Inside The Unification Church’s Strange Mass Wedding Ceremonies [VIDEO]

Published February 6, 2018

Over the years, due to the practices and the treatment of the members, the church has been referred to as a cult.

On a rainy day in August of 1995, 10,000 couples stood side by side. Each of the men was dressed in neat black suits with red ties. The women all wore matching white wedding dresses, their matching veils drawn over their faces. Together, they stood looking up at the man on the podium before them awaiting his orders.

Then, the couples were all married by Sun Myung Moon, the reverend of the Unification Church, in one fell swoop.

As Rev. Moon asked if they would love God, humanity and each other in his native Korean, the group cheered. In lieu of the traditional “I Do’s,” the couples all answered the question as one, chanting “Nay!” Korean for yes, in unison.

Unification Church Wedding

Wikimedia Commons
The Moon’s leading a blessing ceremony.

The marriage that took place that August day was not at all unusual, simply one of the dozens of group weddings performed by Reverend Moon and his wife over the years, since its founding in 1954. It’s also just one of several controversial practices that the church engages its members in.

In 1954, Sun Myung Moon felt called upon by Jesus himself to, as he put it, “become a parent to all of humanity.” He had been raised Christian in North Korea but eventually fled with his family to South Korea. There, he began to research other interpretations of the Bible and eventually formed the Unification Church around them.

In 1966, Moon wrote the main theological textbook of the Unification Church, known as Exposition of the Divine Principle, which the members of the church follow like scripture.

The first group wedding, known officially as a “blessing ceremony,” took place just six years after the founding of the church. Only 36 couples participated, but in the past 64 years, the number has grown exponentially. In 2017, 24,000 couples pwarticipated in the blessing ceremony, 20,000 of them via the internet. Online blessing ceremonies have made it possible for even more people to join in the church.

Though the ceremonies aren’t legally binding (the couples still have to marry according to the laws of their own country later) they symbolize the couple’s commitment to the church and to each other – despite potentially never having met before the ceremony.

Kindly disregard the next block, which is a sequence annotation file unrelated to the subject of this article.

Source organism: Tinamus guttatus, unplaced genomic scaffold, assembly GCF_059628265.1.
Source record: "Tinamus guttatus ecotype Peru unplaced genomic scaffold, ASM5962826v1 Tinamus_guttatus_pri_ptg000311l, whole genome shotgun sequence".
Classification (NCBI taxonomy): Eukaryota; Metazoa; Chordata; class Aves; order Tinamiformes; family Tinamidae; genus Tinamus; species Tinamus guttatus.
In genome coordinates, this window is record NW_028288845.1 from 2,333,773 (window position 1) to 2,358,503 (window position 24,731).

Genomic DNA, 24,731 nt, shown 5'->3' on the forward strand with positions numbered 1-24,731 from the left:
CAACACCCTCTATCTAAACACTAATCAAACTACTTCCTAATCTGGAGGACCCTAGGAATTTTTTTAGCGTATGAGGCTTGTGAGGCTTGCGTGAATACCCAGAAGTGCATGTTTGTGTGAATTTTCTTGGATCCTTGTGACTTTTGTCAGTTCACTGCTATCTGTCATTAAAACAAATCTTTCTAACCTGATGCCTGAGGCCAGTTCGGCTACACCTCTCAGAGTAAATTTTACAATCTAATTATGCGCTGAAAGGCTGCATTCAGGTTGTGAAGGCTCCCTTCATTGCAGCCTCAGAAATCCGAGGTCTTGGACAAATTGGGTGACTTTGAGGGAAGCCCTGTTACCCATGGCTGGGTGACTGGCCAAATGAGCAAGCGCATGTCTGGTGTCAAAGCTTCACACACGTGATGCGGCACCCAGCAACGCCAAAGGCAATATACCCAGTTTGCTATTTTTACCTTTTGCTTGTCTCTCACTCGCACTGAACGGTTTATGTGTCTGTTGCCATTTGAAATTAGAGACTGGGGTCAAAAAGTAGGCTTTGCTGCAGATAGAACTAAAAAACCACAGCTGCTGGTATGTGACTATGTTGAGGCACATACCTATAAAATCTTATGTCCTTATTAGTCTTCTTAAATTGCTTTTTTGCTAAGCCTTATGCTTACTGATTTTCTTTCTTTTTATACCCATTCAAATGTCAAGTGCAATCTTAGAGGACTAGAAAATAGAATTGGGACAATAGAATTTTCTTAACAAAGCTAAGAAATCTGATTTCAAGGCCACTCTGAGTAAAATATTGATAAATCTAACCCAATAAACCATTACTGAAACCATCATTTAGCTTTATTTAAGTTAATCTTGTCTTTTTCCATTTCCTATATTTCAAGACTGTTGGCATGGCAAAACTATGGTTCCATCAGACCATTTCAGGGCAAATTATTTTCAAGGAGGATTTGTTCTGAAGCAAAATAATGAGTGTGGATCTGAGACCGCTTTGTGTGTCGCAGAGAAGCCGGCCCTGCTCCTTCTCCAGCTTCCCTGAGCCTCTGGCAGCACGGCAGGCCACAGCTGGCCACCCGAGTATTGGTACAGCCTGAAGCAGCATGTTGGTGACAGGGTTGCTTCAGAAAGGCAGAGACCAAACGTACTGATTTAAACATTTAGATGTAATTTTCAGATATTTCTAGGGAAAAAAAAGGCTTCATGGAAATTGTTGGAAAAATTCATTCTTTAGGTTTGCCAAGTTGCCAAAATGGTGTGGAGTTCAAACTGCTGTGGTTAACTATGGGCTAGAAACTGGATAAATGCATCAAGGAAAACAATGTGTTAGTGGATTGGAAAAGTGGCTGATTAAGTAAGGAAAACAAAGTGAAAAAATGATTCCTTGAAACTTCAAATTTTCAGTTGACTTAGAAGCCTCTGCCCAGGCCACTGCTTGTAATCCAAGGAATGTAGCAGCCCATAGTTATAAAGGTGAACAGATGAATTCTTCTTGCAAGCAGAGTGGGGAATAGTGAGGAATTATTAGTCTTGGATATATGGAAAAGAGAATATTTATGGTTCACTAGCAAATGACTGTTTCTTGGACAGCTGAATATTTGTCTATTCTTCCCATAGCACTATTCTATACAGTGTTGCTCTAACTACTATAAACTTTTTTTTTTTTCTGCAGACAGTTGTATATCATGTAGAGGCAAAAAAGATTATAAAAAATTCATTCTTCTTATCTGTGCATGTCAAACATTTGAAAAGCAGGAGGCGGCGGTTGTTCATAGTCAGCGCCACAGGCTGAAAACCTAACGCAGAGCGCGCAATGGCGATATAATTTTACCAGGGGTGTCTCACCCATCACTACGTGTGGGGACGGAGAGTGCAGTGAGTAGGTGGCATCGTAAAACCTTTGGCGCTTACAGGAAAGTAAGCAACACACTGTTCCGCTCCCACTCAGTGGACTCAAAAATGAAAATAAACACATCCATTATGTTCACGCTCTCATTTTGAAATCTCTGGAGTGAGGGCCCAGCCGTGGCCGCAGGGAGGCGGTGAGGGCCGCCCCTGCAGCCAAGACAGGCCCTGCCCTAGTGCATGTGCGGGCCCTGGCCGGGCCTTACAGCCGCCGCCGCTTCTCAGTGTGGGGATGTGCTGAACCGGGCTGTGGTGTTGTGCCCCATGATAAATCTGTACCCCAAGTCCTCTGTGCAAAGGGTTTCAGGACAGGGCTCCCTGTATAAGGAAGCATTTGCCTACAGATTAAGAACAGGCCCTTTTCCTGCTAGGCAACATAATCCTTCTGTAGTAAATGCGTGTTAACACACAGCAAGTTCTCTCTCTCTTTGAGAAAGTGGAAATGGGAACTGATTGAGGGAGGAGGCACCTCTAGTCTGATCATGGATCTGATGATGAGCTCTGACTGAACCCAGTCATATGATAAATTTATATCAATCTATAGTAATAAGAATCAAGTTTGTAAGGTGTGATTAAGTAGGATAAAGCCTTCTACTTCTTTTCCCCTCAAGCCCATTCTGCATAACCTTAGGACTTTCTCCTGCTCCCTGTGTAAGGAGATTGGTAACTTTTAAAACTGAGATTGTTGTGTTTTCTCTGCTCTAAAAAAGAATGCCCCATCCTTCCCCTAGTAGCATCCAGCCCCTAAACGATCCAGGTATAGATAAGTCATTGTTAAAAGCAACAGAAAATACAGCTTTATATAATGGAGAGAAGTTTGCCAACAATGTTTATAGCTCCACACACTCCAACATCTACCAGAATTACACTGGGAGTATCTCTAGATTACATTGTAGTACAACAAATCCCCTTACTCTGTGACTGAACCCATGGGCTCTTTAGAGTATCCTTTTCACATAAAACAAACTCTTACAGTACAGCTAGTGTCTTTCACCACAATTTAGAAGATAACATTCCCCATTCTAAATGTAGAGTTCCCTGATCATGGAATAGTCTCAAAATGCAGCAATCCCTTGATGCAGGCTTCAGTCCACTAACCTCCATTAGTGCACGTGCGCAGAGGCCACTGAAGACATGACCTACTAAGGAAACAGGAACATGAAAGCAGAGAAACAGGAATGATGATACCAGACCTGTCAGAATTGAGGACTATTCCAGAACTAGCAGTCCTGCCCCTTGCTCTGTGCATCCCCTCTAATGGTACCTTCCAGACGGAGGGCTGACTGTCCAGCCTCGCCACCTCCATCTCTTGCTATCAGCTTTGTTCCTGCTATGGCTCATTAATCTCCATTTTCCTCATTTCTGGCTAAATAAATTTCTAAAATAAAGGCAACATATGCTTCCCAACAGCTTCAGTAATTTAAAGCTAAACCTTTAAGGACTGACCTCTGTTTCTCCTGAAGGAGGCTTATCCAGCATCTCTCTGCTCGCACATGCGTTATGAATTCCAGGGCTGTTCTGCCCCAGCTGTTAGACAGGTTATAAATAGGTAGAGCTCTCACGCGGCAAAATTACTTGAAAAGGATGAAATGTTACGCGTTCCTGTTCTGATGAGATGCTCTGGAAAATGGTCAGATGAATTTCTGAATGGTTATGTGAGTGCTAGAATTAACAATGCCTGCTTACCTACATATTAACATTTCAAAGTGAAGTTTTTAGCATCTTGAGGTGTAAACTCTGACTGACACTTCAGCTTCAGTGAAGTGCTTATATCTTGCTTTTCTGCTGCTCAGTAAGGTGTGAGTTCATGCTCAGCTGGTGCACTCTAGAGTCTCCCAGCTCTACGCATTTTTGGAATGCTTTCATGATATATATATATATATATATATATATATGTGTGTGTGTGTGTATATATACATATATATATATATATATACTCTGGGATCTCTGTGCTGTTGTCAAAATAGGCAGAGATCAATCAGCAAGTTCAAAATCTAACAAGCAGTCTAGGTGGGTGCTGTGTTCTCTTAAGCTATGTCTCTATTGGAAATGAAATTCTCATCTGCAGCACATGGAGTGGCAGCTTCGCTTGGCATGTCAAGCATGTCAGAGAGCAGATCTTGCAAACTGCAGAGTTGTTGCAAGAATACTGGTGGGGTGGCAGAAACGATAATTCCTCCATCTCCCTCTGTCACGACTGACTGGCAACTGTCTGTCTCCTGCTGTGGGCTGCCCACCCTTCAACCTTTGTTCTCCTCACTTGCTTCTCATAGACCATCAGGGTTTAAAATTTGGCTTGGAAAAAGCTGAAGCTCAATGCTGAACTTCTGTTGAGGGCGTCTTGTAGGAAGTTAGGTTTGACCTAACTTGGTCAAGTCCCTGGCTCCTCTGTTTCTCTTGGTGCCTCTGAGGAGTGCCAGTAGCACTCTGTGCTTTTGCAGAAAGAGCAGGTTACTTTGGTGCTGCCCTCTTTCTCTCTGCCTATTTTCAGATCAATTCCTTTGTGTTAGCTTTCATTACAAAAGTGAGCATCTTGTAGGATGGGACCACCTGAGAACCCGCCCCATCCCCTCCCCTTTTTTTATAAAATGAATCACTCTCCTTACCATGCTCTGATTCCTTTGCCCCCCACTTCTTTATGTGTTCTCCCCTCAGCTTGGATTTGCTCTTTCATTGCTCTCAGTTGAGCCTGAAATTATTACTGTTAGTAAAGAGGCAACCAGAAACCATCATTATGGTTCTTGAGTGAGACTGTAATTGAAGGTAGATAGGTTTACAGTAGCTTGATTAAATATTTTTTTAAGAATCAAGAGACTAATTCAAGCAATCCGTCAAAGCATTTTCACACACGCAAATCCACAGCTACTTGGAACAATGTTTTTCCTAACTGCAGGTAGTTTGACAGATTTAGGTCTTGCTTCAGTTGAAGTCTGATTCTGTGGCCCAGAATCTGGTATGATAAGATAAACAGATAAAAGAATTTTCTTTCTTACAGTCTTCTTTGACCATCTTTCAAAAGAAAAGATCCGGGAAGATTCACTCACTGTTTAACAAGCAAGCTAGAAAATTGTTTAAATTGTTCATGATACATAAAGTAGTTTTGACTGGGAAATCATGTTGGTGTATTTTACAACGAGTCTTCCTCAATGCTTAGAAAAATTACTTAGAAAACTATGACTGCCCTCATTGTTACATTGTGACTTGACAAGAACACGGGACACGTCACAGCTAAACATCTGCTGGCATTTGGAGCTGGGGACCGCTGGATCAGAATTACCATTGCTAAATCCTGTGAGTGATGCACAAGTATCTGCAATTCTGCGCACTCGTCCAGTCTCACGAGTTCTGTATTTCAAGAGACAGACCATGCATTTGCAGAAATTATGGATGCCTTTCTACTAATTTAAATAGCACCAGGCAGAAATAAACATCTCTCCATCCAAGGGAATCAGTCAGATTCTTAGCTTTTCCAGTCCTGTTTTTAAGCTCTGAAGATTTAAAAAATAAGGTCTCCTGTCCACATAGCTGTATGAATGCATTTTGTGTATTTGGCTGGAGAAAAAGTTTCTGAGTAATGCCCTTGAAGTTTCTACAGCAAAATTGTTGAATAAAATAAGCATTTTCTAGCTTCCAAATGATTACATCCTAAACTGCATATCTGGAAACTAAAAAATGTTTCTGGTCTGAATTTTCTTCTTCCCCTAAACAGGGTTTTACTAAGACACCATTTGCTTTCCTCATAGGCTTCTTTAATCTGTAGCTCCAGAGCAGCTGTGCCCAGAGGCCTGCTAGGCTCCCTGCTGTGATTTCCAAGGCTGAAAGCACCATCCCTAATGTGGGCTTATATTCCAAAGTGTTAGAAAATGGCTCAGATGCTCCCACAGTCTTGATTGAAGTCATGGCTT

The blind arrangement of the couples, which was mostly put together by Moon himself, has been one of the Unification Church’s biggest controversies since its inception. According to their belief system, the couples are chosen by the church because romantic love leads to sexual promiscuity, mismatched couples, and dysfunctional societies.

Moon intended for their arranged marriages to bring people of all walks of life together, regardless of race, religion, culture, language or location. However, forcing young people to wed who potentially didn’t even know each other’s names led to harsh criticisms from those outside the church.

Even after the wedding, the couples must endure a separation period, where they must wait 40 days before seeing each other again or consummating.

Besides the blessing ceremonies, the church members, dubbed “Moonies” by outsiders, go through other ceremonies as well, such as the reading of the Family Pledge. The Family Pledge is an eight-part promise, made by each of the members, that reminds them to center back to the church’s beliefs. It is read at 5 a.m. every eight days.

The Moons Presiding Over A Mass Wedding

Bettman/Getty ImagesThe Moon’s presiding over an early blessing ceremony.

Members also refer to Reverend Moon and his wife as the “True Family,” the parents to all of the members. They also regard Moon as the Second Coming and consider him to be the highest representation of God here on earth. Since his death in 2012, his wife has been seen as the “True Parent,” to the followers.

Over the years, due to the practices and the treatment of the members, the church has been referred to as a cult. Certainly, it shares certain similarities to more cultish organizations, but the members hardly see it that way.

Cara Jones, who was present at the 1995 blessing ceremony said that she felt it was more an extension of her family than a cult. Other members claim the same, adding that the large-scale weddings make things more special, as everyone is experiencing it together.


Enjoy this look at Sun Myung Moon and the Unification Church? Next, check out these bizarre cultural practices that are still followed today. Then, read about the man who accidentally shot himself in church while discussing church gun violence.

Katie Serena
Katie Serena is a New York City-based writer and a staff writer at All That's Interesting.
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